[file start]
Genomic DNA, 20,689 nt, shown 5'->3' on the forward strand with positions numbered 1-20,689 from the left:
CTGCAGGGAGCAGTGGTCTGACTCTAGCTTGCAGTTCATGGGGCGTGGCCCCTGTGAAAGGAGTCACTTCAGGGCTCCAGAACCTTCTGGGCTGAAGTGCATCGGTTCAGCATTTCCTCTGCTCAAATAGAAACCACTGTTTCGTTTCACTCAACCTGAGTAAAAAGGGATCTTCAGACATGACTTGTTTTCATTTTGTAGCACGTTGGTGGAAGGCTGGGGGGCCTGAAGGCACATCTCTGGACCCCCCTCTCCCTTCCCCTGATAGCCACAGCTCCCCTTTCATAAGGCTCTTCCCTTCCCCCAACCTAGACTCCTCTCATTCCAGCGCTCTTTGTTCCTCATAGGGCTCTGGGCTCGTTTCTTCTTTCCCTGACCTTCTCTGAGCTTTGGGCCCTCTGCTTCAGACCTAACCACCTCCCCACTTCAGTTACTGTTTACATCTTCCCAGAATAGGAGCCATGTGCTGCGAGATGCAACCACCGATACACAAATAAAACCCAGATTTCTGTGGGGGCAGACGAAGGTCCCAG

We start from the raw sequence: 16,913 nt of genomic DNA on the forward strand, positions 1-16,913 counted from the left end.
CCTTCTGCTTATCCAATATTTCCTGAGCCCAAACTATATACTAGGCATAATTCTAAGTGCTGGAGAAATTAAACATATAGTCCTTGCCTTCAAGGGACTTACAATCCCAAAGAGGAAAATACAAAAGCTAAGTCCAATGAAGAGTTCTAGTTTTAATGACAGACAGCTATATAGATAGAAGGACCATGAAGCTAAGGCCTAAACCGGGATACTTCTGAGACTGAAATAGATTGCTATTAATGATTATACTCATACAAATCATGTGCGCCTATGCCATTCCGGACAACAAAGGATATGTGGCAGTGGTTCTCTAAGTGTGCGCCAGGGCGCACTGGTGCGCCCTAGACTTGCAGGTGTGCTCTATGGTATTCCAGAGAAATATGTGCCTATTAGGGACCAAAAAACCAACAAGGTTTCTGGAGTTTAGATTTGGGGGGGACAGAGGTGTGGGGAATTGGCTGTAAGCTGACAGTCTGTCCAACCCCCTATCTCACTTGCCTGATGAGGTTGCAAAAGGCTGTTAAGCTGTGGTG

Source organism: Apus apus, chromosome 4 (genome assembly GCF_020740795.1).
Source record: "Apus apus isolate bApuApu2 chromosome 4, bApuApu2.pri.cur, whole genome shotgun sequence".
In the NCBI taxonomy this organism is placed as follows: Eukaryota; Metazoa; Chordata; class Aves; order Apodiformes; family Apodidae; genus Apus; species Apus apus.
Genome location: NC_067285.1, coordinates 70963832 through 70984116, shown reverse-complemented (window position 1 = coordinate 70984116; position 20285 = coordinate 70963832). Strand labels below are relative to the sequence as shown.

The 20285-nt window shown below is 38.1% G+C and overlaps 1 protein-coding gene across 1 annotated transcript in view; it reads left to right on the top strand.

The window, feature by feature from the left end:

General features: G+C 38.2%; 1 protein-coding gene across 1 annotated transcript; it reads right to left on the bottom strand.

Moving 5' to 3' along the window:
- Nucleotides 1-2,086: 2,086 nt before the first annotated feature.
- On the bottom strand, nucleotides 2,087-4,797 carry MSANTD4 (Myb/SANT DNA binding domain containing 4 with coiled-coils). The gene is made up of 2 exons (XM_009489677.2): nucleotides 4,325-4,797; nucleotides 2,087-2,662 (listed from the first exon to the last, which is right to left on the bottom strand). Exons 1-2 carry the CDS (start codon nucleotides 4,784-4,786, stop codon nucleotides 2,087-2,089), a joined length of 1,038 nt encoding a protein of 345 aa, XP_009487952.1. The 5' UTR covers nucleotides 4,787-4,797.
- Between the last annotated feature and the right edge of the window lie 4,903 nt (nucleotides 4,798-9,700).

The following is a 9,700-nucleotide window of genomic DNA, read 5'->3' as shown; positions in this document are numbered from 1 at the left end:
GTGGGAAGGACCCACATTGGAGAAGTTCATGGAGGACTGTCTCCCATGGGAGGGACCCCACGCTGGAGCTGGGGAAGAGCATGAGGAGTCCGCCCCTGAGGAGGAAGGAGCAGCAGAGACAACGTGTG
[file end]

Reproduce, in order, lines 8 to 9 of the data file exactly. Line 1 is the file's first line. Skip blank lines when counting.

Genome location: NC_067285.1, coordinates 70963832 through 70984116, shown reverse-complemented (window position 1 = coordinate 70984116; position 20285 = coordinate 70963832). Strand labels below are relative to the sequence as shown.

The 20285-nt window shown below is 38.1% G+C and overlaps 1 protein-coding gene across 1 annotated transcript in view; it reads left to right on the top strand.